From my textbook:(adsbygoogle = window.adsbygoogle || []).push({});

"An electric charge that is uniformly distributed on the surface of a sphere, affects a different charge outside the sphere as though the whole charge was collected in the center of the sphere. This we exploit when we use Coulumbs law."

Ive tried to prove this mathematically, but can't seem to do it...

If we imagine two situations:

#1:

We imagine four protons in two pairs - each pair free to move with 2e of charge - at a distance x from each other:

Fig1:(**)---------------x---------------(**)

The the force between them would be k4e^{2}/x^{2}

#2:

Now we imagine that we "split" the pairs in such a way that the protons in each pair are still "attached", but the charges are separated at distance of 2P. Each proton is moved a distance P from the original point in situation #1. There is still only to pairs/particles that can move:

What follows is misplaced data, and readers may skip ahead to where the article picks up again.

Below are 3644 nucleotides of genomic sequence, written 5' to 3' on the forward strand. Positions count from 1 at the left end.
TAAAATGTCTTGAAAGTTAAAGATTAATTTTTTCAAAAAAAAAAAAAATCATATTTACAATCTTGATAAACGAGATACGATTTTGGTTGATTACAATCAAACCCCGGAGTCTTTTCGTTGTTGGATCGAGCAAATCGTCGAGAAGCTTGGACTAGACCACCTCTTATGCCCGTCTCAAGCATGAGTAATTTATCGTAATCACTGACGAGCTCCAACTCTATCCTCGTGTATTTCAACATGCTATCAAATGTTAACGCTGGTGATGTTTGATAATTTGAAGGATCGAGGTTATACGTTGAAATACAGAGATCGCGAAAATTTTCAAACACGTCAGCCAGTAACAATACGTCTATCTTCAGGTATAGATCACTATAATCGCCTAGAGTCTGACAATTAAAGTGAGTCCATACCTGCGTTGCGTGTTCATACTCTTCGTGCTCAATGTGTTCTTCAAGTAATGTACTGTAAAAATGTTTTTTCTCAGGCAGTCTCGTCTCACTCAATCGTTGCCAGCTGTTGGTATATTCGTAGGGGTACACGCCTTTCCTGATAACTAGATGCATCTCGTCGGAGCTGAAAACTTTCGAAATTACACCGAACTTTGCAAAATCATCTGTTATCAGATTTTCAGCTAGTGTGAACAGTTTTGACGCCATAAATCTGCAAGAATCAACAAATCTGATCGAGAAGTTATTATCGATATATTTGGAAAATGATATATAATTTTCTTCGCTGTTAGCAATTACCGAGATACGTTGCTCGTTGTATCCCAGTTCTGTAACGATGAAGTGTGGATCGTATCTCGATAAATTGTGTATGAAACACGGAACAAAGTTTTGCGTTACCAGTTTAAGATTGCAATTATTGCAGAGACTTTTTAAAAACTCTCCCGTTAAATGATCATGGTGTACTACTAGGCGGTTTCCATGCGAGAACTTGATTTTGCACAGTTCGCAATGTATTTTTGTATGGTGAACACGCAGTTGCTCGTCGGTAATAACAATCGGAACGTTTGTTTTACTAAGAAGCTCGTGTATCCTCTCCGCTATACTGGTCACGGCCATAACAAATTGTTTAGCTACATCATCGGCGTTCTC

Fig2:(*-----2p-----*)----------x---------(*-----2p-----*)

Shouldn't it be possible to prove that the force between the two pairs in the last situation also should be k4e^{2}/x^{2}if the original statement is correct?

(the reason for the parentheses () is to illuminate that the protons act as though the were attached to each other)

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# Charge distributed uniformly on sphere surface

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